Post-hypno ambien-rock band with the bold and somewhat phallic name of I, a Man will surprise you with their dreamlike debut Gravity Wins Again. The album promises to instill the sun’s warmth, while embracing the approaching winter’s cool and refreshing ambiance. It may rain sometimes in this temperamental wintery climate, but your spirits won’t be dampened because you are in safe hands with these guys.
The band consists of Melbournites Dan Moss, Ash Hunter, Sumner Fish, and Simon Rabl. If you want to introduce them to your friends, remeber that the name is pronounced phonetically as aɪ ə ˈmæn, there is no need to pause at the comma.* The boys have mostly performed up and down the east coast, but have also toured Australia several times and supported the UK band Bombay Bicycle Club.
I, a Man’s debut album, which we previewed last week, is really, really good. Seriously, give it a listen.
I, a Man’s debut album deserves an amount of adoration and devoted listening, with their remarkable ability to craft candid and liberating music with powerful and disruptive electronic/electric instrumentation. Prepare for an emotional roller coaster, as you will be nostalgically transported back to your most uplifting breakthroughs through to your tumultuous episodes of angst.
The opening track Fossils begins with a simple and strong four note synth melody, which carries you on a long, stretch out time warp from the dusty and scarce prehistoric era to the lucrative now. There’s nothing better than the gradual melting together of sounds to create an expansive experience – to witness the bones of a song assemble and grow into a hell of a beast is something perfectly captured in Fossils.
The scattered ripples of guitar, and occasional delicate and smooth falsetto vocals of Minivan create a serendipitous and relaxed aura. For those 4 minutes and 40 seconds, the track floats you gently through time, and it’s best just to go with it. The big sound of Big Ideas allows it to distinguish itself as one of the more harsh and rough tunes. Don’t be fooled by its initial innocent façade – let it surprise you with its grungy and heavy metal guitar solo. We were so happy moments before, what happened? We hope you’re okay.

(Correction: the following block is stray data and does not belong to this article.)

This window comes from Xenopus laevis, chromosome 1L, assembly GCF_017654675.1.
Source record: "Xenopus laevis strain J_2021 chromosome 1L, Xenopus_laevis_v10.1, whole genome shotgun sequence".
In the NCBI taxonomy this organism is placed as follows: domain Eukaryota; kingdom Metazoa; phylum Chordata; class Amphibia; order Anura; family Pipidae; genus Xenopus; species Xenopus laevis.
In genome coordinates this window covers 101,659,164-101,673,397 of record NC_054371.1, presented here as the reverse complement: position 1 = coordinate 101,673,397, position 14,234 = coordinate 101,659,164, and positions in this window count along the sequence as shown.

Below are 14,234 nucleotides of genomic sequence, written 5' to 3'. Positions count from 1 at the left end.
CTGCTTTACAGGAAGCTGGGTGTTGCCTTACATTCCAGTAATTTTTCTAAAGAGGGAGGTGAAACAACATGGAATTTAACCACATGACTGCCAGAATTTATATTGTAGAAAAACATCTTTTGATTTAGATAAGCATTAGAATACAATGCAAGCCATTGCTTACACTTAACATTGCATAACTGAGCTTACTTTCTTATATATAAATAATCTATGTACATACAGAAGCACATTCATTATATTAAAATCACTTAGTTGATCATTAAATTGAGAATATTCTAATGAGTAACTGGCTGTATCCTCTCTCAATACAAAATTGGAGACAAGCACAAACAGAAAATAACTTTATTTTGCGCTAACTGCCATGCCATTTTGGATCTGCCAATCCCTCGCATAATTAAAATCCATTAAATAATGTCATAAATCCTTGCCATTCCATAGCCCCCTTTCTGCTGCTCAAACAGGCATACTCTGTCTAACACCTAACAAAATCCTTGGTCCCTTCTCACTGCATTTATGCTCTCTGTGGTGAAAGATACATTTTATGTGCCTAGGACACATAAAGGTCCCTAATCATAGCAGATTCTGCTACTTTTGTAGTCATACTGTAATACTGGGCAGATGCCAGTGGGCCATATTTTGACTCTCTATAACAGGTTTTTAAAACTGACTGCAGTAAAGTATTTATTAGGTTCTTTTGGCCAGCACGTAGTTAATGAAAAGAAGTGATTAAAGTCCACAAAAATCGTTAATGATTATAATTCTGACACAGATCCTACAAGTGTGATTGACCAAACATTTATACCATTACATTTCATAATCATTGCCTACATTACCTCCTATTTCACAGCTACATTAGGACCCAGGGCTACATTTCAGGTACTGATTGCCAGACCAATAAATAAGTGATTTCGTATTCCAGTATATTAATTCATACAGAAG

Bandwidth is more experimental, incorporating literally a little bit of everything, with random instruments appearing out of the blue. It starts off quite stripped back with just the guitar and vocals, but then becomes increasingly busy and chaotic. Despite this cacophony, the track works. I don’t know how, but it just works! Perhaps Bandwidth is actually the most peaceful part of the album.
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Happy premiered the band’s live performance of Lucky a few weeks back. The boys don’t disappoint in a live setting. They recreate the same sound as on the album to a tee, perhaps sounding a little better because you can actually visualise them conjuring up their melodic magic.
I, a Man’s bittersweet tone will keep you company in your quietest and most tranquil hours. Tracks such as In Time and A Small, Good Thing will especially make you feel like you’ve never awoken from your pleasant trance, with it’s constantly propelling rhythms. It’s that feeling of continual regeneration every time you choose to let I, a Man take you on a journey, that leaves you wanting more and feeling incomplete when they aren’t gracing your ears with their effortlessness.
The boys have been busy with their Live from The Alamo series, where they’re inviting fellow musicians to guest perform with them on each track from the album. You can buy their debut album Gravity Wins Again, available through iTunes and preorder a vinyl pressing from Bandcamp, as well as check them out live at one of the dates below:
Thursday 15th May – Oxford Arts Factory, Sydney
Saturday 17th May – Sofar Sounds (Secret Location)
Saturday 31st May – The Shadow Electric, Melbourne
Friday 6th June – The Metro, Adelaide
Saturday 21st June – Trainspotters, Brisbane
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*I once had a mate who pronounced Tame Impala as Tahmay Impaalah.
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